It’s a common question I see floated around; something to the effect of “A client…
STAGE ONE Pushing Boundaries
We’ve probably all experienced clients, and even potential clients, in this stage. Whether they’re trying to convince you to book them beyond your normal work hours, telling you to dig deeper than you’re comfortable with or more than you know your body can safely handle, or even the dreaded inappropriate comments or “jokes”; these are just a few of the ways clients can try to push your boundaries. At this stage, it’s very important to make your boundaries clear and DO NOT cross them. I’m not one to say your boundaries can never sway; there’s individual situations in which we sometimes should let our boundaries move a bit. But when someone is purposefully pushing a boundary of yours, you have every right to stick to your guns. And really, not only do you have the right, but in my opinion, you sincerely neeeeeeeed to stick to your guns. Allowing clients, or potential clients, to push your boundaries and decide for you what you will and will not do, is only asking for more trouble down the road.
If not stopped here at stage one, it’s likely going to move on into…
STAGE TWO Taking Advantage
Since you’ve already let them get away with pushing you beyond what you were comfortable with, matters will probably only get worse. Whether that push was seemingly small and insignificant, like giving them an extra 10 minutes of work without charging, or something far more concerning, like inappropriate topics of discussion; once you’ve let this behavior happen, it’s likely that they’ll enter into this second stage where they begin to take advantage of that pushed boundary. Did you book them according to their schedule and compromise your own? Now they may take advantage, because you did it once, surely you can do it again. They promise to be loyal or refer people or whatever so you may think it’s worth it. But do you really want clients who are going to take advantage of you? Do you really want to keep allowing them to push you over and over again until you’ve compromised your own integrity and now you feel obligated no matter what your boundaries are supposed to be. If a client has gotten to this point, you absolutely have to stop allowing the behavior. You train clients how to treat you, and if you allow them to take advantage, they will continue to do so.
If you don’t curb it by stage two, here comes…
STAGE THREE Entitlement
Now that they see they can get whatever they want, they’ll feel entitled to it. They’ll assume that they can request anything and get it. I’ve known one therapist who allowed a client to slowly push to the point that eventually her one hour session ran for 3 hours when you included that she ordered pizza and just hung out in the treatment room dumping all her stress on the poor therapist before the massage would ever even start. While the behavior should have been nipped much earlier, even if you’ve let it get that bad, you can handle it; although it will take you being considerably more firm and probably cutting ties completely.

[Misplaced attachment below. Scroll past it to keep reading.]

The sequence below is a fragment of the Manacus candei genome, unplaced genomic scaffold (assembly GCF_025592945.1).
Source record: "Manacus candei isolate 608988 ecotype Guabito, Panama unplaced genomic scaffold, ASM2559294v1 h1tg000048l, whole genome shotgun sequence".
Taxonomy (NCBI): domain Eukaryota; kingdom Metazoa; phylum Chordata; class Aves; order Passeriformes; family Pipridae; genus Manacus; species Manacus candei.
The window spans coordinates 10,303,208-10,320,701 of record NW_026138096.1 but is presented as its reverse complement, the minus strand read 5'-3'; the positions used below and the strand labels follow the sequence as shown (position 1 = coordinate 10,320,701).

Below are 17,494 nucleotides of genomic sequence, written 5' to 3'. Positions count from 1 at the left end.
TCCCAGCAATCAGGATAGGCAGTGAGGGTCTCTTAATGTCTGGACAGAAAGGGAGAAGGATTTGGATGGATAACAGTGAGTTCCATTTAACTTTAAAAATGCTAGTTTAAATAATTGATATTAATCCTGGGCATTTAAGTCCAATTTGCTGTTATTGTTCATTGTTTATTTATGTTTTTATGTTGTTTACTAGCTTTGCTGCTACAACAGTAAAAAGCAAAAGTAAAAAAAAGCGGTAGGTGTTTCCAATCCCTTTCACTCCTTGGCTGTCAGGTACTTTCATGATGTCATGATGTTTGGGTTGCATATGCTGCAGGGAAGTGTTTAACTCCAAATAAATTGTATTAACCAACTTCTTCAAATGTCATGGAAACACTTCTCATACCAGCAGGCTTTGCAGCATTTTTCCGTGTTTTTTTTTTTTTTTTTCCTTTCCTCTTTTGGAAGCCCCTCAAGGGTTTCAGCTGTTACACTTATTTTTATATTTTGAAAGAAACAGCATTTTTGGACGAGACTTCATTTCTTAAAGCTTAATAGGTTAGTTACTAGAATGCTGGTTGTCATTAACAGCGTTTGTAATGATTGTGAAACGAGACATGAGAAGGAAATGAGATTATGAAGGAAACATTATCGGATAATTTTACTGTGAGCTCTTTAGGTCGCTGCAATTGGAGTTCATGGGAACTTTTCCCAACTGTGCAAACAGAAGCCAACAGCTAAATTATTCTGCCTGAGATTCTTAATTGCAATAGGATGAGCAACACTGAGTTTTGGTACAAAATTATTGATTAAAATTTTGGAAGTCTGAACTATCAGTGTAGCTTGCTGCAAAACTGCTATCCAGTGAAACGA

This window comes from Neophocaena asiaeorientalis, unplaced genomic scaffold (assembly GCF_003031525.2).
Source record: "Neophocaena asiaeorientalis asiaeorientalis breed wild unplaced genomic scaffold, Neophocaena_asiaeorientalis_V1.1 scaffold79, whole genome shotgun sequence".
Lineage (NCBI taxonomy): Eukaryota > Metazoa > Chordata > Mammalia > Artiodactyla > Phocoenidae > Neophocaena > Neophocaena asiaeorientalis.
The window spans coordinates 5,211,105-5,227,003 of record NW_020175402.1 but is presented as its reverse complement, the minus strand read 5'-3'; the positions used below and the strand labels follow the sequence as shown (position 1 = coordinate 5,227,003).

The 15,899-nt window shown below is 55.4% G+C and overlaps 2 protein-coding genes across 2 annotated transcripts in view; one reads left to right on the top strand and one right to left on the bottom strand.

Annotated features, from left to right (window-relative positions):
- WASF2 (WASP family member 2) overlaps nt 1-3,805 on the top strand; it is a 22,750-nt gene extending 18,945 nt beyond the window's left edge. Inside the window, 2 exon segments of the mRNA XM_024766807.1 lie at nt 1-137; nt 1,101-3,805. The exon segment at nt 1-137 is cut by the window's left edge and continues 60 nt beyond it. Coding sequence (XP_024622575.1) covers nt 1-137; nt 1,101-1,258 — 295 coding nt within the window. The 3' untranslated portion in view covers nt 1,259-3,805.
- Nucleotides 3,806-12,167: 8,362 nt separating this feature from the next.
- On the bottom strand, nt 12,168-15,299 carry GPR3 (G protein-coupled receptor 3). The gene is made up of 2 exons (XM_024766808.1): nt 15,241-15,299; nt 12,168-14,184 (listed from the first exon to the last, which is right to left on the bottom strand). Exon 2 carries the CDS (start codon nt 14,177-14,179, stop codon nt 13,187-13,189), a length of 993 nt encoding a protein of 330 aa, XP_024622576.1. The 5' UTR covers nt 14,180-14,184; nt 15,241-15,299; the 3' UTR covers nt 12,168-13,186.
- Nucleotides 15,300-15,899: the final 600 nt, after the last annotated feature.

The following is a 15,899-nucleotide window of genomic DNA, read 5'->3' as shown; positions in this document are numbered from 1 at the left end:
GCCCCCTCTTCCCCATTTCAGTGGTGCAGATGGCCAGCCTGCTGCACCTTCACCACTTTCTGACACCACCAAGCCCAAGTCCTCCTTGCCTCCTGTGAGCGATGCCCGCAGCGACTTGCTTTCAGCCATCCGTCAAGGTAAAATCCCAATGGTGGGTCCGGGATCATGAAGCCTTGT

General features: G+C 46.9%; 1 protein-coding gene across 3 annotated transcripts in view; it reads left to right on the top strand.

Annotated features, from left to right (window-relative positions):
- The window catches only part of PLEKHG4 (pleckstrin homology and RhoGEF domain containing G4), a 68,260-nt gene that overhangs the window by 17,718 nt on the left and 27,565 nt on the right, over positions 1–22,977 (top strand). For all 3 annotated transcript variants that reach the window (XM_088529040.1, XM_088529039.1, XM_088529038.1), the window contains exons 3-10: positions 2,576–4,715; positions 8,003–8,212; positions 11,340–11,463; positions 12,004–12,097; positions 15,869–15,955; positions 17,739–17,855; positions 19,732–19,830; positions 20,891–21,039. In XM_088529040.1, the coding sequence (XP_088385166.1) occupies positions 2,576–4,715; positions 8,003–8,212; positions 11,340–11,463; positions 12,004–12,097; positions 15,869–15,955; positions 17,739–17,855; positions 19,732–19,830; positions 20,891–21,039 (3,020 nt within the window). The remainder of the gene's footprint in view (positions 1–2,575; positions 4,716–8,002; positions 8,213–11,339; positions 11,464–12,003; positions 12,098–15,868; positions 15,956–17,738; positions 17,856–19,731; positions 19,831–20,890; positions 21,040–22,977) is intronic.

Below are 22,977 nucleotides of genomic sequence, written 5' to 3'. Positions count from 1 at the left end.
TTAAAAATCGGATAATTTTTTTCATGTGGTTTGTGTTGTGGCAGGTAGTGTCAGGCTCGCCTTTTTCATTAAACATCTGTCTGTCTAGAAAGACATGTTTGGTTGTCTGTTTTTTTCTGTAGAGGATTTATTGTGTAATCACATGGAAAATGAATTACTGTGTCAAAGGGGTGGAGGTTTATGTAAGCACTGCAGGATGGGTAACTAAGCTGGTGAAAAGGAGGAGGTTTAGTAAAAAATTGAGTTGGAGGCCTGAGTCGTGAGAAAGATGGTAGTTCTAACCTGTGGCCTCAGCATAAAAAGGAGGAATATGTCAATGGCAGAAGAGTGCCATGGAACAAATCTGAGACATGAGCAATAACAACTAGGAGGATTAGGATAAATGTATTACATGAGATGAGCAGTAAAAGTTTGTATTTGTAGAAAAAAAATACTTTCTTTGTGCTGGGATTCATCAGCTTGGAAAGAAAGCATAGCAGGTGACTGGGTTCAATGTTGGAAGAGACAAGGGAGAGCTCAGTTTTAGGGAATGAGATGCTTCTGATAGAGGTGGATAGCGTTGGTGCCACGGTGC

People can start at any stage, but if a potential new client is already in stage three, it’s going to be pretty obvious. They’re going to demand you accommodate them exactly how they need. It will immediately feel like an assault on your boundaries. Those are usually easier to handle. You can just say no, deal with whatever passive aggressive insult they want to throw at you, and move on. But the more subtle ones, who start at stage one and slowly work their way through…those are actually much more difficult to handle because they may not seem so obvious. You may not even realize your boundaries are really being pushed – you’re just trying to be nice, right?
This is why it’s so important to set boundaries all by yourself early on, so you don’t feel so blindsided if someone makes a request that pushes you a bit. You’ve set that boundary and made a promise to yourself to keep it, so it’s easier to say no to those minor requests that can eventually become much bigger, more damaging requests down the road.
Then again, there are those clients you just don’t like for some reason. Sometimes they just drain your energy. Sometimes their personality isn’t a good fit. Whatever it is that makes you not like to work with them, you don’t have to justify it. Simply send them to another therapist. You can be honest and say you’re not meshing and that you think they would do better with this particular therapist down the road, or you can be more passive about it and stop having appointments available for them. Whatever the case, you have to respect yourself and remember to build the clientele that you want, that makes you happy, that adds to the amazing business you’re building, and doesn’t detract from it.
Remember, this is your business and you have to build something you love. If you’re dreading going into work every time you see a particular client’s name on the schedule, you probably need to show them the door.